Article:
Just a note on sump pumps and backup systems...

I would not even consider a "Battery Back Up Sump Pump". Reason you may be asking is that it is not a guarantee that they will work when needed. As with most homeowners, we don't always check on things when we are supposed to. If it is out of sight, it definitely is out of mind!

I would recommend a good water powered sump pump backup like the Guardian, normally available through a plumber since they don't sell these over the counter through a plumbing distributor. They are not cheap, runs about $450 - $500 but this must be plumbed into a 3/4" line, and installed before going to any fixtures or tees. Labor on these can be $350 plus. The water pressure from the city powers this and does quite well - for every gallon of water used, 2 gallons is pumped out. It requires a 1 1/2 PVC pipe for discharge.It does come with a Backflow Preventer for the water inlet pipe but you will need to get a check valve for the 1 1/2" PVC line. It can lift the water up to 15 feet at 407 GPH. At 10' it is 580 GPH. It does have an adjustable float that is placed adjusted just above your existing sump pump. So when the power does come back on, your's would kick on and the back up automatically shuts down. Simple and very effective.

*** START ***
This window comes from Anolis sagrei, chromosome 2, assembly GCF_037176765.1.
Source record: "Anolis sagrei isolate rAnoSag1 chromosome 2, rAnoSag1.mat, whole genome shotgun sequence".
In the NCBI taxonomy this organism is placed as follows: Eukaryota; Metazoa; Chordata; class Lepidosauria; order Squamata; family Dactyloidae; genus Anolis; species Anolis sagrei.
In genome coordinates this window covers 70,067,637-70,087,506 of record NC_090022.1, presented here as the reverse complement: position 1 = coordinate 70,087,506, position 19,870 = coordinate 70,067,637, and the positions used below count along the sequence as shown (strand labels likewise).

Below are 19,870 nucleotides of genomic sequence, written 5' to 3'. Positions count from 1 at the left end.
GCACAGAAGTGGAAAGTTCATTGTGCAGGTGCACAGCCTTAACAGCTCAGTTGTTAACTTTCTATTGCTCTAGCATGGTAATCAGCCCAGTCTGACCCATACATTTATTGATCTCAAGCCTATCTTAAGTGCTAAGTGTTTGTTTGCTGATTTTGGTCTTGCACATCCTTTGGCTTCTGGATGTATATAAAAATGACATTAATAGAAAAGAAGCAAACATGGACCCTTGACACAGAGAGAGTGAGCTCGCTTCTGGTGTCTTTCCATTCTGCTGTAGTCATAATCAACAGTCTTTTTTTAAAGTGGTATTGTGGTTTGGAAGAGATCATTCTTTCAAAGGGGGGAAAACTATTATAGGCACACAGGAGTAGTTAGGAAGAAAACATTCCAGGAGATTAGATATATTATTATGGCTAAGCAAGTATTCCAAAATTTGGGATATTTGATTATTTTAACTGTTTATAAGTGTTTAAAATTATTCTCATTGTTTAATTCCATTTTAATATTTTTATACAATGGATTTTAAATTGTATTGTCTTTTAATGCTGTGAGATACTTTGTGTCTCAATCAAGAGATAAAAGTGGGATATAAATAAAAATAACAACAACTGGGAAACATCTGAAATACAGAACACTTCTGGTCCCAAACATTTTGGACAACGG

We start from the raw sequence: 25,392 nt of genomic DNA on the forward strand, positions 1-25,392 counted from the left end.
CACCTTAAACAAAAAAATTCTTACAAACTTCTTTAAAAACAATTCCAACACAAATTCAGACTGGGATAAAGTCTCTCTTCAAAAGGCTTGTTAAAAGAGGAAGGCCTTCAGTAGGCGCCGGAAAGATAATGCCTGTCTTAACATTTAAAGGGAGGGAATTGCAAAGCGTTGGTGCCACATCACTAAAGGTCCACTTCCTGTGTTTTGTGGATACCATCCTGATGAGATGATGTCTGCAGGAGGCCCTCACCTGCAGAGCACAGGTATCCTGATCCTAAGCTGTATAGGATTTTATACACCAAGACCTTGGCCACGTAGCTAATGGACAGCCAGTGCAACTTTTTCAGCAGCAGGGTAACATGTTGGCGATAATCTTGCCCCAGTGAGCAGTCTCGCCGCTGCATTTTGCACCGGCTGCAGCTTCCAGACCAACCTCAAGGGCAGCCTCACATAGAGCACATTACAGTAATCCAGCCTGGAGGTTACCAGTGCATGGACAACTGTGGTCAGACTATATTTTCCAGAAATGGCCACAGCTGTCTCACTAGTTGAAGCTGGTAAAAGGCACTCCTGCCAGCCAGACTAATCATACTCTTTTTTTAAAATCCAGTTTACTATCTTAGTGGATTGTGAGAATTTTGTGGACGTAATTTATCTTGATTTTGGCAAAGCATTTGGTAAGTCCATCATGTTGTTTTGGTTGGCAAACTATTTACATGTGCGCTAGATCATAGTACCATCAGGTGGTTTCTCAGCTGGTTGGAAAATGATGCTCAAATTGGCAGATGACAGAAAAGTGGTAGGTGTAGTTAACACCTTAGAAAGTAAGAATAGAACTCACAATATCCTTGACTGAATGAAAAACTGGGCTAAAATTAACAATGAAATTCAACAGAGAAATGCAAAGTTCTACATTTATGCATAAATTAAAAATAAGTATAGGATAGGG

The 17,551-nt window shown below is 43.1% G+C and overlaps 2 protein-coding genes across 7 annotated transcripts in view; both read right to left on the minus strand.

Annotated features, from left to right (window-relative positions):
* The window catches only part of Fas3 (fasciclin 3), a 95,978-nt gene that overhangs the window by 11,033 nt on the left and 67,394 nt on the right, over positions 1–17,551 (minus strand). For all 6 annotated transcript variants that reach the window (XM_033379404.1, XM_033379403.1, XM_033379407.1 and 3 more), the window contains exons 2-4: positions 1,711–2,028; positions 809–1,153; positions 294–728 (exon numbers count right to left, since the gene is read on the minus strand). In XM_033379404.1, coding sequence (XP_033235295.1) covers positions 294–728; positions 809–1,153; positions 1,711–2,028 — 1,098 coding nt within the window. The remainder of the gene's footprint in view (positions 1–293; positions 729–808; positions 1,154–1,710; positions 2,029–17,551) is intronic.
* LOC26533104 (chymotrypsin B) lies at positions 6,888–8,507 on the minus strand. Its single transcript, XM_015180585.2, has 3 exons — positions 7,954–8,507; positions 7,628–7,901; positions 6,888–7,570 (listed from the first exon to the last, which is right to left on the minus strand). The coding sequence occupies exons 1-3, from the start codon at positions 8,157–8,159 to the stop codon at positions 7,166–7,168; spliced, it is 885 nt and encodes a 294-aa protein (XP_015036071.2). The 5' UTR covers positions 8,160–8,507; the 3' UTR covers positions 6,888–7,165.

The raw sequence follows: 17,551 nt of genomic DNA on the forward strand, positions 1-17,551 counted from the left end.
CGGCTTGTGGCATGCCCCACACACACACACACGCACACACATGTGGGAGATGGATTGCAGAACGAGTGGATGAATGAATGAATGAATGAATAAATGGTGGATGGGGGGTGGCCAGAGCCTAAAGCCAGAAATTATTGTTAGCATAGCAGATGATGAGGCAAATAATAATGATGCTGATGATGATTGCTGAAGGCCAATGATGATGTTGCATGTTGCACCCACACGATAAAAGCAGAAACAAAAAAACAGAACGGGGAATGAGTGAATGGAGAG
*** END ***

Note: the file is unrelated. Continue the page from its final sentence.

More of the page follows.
I am an advocate of this and have installed many, especially after a client calls and says their battery back up failed. What usually happens is the batteries fail or if wired in on its own circuit, the power goes out, breaker trips and it doesn't recharge. Other cases, the batteries have just failed. If you don't check on it, you will have problems. At least the water pressure is more of a guarantee than the battery backups. I stress this is just used as an Emergency Back Up.

Some links to look at...

http://drylock.com/H2Dry.html

http://www.ugl.com/faq.html

http://www.hhinst.com/Artfoundations.html

http://www.moncton.org/search/englis...e/flooding.pdf

http://www.dspinspections.com/basementwater.htm

http://www.oldhouseweb.net/stories/Detailed/10199.shtml

Hope this helps!
 
  #3  
Old 06-18-03, 10:51 AM
bunti72
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Thanks for your informative response, Doug.

bunti72
 
  #4  
Old 06-18-03, 10:56 AM
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bunti72,

I know it was lengthy but I'm glad it helps!

Good Luck!